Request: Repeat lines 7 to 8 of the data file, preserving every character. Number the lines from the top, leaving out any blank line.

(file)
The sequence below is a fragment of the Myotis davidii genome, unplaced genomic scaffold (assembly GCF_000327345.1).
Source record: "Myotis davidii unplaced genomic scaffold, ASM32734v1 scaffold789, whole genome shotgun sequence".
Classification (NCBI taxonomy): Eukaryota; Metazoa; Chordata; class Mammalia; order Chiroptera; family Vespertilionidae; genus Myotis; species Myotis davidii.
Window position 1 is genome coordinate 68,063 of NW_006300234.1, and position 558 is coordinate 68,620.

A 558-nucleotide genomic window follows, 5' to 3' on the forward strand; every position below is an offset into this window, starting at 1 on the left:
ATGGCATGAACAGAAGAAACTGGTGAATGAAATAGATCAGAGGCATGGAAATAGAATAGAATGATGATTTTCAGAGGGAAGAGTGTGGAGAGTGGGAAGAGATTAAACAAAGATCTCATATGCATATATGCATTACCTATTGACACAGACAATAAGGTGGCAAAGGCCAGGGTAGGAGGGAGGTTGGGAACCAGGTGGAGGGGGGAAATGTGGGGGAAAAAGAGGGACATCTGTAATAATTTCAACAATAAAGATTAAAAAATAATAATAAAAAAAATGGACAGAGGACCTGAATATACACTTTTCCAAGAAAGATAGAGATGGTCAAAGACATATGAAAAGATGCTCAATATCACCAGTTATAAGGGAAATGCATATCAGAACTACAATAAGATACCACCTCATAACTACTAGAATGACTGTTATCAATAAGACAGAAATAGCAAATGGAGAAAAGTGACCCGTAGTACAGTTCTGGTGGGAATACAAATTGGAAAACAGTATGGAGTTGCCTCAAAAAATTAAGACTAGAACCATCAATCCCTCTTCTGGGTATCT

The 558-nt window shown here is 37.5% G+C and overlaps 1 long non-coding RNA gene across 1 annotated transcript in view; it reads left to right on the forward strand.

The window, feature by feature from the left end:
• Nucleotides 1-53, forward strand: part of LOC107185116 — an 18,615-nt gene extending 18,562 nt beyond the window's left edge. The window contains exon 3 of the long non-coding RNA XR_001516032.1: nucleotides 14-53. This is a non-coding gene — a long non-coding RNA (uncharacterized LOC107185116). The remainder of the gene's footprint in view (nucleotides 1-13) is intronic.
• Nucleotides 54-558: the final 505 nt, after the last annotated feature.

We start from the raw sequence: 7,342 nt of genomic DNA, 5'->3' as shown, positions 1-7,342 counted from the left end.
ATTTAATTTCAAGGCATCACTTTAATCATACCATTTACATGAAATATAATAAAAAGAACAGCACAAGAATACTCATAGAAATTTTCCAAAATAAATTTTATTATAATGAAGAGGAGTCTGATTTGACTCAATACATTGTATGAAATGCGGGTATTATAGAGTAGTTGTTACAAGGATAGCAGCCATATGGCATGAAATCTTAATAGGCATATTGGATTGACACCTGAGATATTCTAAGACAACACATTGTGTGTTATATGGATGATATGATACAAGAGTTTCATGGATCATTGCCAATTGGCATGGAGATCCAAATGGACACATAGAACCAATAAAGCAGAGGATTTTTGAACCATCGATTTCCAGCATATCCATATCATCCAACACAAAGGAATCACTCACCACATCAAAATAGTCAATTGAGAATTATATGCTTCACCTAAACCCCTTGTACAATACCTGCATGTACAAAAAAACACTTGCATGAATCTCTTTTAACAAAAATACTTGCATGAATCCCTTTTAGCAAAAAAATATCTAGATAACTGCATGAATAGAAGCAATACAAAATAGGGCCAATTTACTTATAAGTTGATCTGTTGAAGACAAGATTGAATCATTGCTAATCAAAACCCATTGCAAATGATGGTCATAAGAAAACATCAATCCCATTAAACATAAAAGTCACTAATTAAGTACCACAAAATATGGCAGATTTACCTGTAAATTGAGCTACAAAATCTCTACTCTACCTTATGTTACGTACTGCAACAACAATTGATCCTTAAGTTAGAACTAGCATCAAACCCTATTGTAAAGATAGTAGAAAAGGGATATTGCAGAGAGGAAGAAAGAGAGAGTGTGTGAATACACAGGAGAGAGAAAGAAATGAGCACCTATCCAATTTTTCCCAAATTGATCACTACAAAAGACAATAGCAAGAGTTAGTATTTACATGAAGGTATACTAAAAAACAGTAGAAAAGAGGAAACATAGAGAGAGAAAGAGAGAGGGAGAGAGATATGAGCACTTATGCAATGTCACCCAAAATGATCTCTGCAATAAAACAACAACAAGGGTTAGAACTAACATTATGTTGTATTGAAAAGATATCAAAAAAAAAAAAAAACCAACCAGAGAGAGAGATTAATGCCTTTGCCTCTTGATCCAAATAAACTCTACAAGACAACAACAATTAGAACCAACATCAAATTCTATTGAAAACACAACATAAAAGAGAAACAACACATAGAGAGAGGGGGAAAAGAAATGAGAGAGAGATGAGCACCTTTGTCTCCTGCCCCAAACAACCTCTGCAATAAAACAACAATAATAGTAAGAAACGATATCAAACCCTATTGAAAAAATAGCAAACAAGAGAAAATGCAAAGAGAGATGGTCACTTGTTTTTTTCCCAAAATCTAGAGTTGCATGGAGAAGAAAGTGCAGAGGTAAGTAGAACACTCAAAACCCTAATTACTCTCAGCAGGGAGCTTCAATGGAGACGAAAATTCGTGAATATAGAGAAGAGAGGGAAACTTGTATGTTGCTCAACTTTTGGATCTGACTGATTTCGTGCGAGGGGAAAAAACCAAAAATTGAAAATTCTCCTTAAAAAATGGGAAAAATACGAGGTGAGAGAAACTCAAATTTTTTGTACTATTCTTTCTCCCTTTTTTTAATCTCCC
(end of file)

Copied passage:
The 558-nt window shown here is 37.5% G+C and overlaps 1 long non-coding RNA gene across 1 annotated transcript in view; it reads left to right on the forward strand.

The window, feature by feature from the left end: